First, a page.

A South Korea-US summit meeting is being arranged for some time in May, before a planned meeting between the leaders of the US and North Korea, Cheong Wa Dae said Wednesday.
Revealing that National Security Office chief Chung Eui-yong met with White House national security adviser John Bolton on Tuesday in the US, Cheong Wa Dae’s chief press secretary Yoon Young-chan said that a Seoul-Washington summit was a key agenda item in Chung’s meeting.
President Moon Jae-in and US President Donald Trump during their third summit meeting in Seoul on Nov. 7. Cheong Wa Dae
“The two also discussed plans for arranging a meeting between President Moon Jae-in and President Donald Trump before the US-North Korea summit,” Yoon said, adding that the two sides agreed to continue cooperating closely after the inter-Korean summit for the success of Trump’s planned meeting with Kim.
Moon is set to meet North Korean leader Kim Jong-un on Friday. A US-North Korea summit is being arranged, but the time and location of the meeting have not yet been decided.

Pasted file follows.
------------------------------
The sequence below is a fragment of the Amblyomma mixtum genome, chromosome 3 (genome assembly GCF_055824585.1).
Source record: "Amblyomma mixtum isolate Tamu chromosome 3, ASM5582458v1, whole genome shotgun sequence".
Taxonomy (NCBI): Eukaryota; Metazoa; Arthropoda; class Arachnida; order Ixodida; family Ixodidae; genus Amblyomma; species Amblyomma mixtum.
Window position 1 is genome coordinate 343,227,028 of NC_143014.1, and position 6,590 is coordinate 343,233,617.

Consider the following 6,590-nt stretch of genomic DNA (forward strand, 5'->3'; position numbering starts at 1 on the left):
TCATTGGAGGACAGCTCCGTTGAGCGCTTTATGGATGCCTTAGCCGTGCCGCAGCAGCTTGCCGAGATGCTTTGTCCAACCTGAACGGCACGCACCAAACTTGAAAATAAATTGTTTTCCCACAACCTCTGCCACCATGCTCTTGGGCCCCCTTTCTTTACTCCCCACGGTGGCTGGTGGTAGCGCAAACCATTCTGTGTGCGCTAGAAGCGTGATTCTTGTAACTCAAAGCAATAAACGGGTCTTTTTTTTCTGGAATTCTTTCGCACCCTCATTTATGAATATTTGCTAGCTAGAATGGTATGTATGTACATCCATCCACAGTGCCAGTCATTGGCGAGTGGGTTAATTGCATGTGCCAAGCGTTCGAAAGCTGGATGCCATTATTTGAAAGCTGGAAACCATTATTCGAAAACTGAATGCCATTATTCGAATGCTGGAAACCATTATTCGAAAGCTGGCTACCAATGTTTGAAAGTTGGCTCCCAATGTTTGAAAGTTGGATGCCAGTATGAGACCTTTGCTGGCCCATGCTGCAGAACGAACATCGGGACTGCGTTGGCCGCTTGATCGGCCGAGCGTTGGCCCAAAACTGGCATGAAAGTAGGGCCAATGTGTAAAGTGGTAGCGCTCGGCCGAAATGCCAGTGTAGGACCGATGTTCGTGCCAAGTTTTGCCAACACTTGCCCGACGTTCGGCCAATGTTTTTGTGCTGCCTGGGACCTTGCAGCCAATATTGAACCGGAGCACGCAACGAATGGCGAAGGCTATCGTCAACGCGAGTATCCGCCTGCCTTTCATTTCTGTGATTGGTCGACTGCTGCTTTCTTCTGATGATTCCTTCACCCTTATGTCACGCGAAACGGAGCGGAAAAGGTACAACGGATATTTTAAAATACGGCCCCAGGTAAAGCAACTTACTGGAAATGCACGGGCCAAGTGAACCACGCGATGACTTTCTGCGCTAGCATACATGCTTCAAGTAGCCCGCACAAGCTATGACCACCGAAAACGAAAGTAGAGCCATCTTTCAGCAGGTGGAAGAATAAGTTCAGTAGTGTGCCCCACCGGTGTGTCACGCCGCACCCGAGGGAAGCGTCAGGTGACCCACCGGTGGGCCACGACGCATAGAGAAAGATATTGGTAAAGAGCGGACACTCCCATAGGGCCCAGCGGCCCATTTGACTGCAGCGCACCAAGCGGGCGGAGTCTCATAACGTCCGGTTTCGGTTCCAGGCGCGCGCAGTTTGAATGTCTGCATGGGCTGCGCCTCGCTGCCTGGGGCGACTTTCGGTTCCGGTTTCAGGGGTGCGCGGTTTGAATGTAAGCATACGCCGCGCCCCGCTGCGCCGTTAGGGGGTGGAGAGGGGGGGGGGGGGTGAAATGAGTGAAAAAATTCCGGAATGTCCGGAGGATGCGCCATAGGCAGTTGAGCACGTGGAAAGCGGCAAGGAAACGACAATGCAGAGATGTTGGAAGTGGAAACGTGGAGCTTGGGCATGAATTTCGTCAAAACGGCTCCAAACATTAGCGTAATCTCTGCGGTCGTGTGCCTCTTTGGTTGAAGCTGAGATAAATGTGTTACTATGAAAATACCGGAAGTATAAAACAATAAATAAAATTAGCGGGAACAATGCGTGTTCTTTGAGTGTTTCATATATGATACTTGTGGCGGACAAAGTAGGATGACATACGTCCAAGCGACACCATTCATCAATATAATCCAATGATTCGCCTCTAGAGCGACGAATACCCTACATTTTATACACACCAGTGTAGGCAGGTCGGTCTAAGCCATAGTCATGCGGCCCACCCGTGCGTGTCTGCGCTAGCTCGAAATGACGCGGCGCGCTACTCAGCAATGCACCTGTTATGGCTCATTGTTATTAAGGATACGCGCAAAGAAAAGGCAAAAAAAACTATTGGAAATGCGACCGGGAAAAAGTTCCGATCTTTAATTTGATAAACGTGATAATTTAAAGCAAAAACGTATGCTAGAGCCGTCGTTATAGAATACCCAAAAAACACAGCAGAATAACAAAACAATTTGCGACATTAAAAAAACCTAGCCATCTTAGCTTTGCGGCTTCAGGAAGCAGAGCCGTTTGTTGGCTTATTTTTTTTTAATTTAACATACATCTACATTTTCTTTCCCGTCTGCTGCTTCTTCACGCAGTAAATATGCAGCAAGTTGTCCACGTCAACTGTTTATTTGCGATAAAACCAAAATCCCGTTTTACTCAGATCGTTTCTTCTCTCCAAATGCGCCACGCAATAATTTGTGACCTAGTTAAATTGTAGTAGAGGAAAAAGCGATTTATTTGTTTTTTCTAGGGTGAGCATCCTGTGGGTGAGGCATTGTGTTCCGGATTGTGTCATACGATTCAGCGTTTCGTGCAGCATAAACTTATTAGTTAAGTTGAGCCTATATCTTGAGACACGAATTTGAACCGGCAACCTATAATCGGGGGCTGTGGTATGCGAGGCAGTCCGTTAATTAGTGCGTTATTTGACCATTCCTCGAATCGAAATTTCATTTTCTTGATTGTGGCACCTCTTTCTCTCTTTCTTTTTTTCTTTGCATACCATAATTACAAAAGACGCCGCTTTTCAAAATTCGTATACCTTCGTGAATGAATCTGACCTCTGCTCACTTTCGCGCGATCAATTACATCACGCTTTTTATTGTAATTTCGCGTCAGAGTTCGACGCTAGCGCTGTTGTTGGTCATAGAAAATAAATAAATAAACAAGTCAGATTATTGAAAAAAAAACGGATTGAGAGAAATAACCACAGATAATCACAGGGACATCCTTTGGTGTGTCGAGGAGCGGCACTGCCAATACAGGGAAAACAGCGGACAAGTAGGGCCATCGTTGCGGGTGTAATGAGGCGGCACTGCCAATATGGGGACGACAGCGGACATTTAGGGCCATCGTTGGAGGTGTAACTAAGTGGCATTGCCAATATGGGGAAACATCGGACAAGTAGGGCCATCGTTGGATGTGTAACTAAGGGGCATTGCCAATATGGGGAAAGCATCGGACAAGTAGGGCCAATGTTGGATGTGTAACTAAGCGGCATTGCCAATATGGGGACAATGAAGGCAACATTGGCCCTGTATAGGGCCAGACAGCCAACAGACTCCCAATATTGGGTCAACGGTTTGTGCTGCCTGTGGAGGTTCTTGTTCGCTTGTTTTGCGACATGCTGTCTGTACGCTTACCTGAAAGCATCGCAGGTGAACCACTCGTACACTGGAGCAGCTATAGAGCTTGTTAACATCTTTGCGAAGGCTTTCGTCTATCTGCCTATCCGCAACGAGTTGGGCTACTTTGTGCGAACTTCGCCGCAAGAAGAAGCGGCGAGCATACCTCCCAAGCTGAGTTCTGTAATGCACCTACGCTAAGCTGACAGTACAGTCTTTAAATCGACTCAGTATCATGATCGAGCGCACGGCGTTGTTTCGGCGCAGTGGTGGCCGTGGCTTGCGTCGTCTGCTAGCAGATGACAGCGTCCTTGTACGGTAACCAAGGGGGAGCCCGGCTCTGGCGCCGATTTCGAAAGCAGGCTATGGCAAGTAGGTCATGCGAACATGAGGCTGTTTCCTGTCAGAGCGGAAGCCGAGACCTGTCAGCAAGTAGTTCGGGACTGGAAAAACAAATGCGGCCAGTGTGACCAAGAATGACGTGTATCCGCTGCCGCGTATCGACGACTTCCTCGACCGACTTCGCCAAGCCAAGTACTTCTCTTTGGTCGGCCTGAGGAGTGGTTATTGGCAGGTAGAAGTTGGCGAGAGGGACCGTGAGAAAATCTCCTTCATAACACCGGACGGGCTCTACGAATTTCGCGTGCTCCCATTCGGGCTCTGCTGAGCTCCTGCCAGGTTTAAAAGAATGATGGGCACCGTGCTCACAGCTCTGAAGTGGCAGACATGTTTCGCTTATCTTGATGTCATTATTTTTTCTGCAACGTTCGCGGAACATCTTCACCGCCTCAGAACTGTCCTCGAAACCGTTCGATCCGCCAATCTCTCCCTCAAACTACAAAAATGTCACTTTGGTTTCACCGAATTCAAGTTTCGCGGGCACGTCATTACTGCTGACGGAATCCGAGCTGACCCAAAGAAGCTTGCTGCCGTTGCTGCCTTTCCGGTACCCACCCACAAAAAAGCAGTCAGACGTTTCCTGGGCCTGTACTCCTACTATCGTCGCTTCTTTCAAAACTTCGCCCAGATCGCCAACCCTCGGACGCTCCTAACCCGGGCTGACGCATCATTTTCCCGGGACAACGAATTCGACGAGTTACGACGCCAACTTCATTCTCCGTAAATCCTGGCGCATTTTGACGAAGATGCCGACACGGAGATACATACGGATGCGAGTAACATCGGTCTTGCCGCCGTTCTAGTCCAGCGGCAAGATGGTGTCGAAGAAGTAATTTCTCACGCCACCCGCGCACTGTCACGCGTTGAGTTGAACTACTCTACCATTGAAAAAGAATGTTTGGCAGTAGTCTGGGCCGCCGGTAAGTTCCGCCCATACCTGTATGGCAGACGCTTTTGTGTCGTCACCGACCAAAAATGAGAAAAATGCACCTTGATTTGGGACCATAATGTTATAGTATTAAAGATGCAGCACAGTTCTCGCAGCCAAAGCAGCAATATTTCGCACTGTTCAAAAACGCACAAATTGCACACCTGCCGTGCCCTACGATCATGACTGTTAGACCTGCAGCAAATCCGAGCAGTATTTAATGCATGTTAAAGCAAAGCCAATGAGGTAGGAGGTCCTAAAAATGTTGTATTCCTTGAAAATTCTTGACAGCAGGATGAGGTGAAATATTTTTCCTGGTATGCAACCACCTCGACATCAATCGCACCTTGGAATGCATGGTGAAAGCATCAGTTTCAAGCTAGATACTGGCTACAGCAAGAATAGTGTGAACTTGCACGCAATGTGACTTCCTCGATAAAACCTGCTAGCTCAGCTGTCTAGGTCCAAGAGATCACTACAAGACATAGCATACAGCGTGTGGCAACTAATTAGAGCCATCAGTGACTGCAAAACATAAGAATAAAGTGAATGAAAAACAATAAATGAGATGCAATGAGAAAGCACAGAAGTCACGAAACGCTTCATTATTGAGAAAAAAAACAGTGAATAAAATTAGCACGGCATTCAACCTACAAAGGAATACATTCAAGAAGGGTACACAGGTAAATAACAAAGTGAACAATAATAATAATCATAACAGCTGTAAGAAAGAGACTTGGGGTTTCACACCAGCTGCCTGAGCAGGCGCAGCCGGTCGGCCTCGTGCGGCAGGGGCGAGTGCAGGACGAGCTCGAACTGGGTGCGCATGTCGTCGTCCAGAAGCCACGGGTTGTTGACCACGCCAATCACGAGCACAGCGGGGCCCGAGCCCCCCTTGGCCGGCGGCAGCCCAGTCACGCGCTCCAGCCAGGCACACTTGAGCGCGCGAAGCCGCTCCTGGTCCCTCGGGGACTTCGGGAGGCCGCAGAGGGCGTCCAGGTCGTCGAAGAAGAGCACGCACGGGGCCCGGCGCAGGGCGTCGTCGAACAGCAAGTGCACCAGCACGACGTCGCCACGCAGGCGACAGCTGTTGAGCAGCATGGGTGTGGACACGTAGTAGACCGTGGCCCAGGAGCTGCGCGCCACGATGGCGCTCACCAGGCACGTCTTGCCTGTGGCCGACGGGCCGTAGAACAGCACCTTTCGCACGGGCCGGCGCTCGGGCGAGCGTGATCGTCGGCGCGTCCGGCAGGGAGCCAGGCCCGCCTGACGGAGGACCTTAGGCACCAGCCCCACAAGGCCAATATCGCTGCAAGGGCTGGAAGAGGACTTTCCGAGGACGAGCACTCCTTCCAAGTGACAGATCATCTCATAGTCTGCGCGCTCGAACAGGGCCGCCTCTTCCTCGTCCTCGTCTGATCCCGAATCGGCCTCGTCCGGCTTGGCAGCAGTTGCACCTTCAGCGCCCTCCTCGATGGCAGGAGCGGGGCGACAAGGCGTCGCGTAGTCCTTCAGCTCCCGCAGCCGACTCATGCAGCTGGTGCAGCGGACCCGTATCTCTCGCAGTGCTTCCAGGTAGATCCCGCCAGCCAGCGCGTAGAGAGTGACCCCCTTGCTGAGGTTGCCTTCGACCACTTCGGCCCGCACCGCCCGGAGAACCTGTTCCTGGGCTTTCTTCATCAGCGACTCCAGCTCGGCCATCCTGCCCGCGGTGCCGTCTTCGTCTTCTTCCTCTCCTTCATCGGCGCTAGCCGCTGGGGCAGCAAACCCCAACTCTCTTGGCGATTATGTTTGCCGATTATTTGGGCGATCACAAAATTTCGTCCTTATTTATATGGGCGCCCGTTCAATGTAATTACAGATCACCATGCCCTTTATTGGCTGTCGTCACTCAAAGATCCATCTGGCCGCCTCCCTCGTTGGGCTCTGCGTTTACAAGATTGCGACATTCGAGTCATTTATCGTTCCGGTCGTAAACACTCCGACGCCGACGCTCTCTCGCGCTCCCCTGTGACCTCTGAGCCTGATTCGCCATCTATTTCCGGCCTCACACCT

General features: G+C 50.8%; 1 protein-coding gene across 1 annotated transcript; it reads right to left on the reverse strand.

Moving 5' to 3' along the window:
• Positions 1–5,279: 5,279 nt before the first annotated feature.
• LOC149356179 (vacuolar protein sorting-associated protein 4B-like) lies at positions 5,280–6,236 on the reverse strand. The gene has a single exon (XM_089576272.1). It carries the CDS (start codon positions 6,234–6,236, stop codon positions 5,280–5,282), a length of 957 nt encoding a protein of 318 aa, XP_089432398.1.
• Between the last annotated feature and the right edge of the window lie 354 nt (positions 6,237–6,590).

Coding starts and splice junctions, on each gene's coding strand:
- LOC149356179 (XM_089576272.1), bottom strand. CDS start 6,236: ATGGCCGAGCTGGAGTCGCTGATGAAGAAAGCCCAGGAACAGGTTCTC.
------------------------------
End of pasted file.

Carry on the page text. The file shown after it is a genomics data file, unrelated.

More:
“(Chung and Bolton) discussed ways to closely cooperate on achieving the goal of denuclearization and developments concerning the inter-Korean summit,” Yoon said.
Yoon said that as part of the cooperative measures, Moon and Trump would have a telephone conversation immediately after the inter-Korean summit.
Regarding Seoul-Washington summit plans, a high-level Cheong Wa Dae official said a time had not yet been set, but mid-May is likely. He said the meeting was being arranged as a “face-to-face meeting (that) will increase understanding,” and to maintain close cooperation between the two countries.
The official added that it is unlikely that a special envoy will be sent to Pyongyang before Friday’s inter-Korean summit. It had been speculated that Chung or National Intelligence Service Director Suh Hoon could be sent to Pyongyang as a special envoy before the Moon-Kim meeting.
He added that Chung’s role is focused on the US, and that of Suh on North Korea, and the two are “faithfully serving their roles.”
By Choi He-suk (firstname.lastname@example.org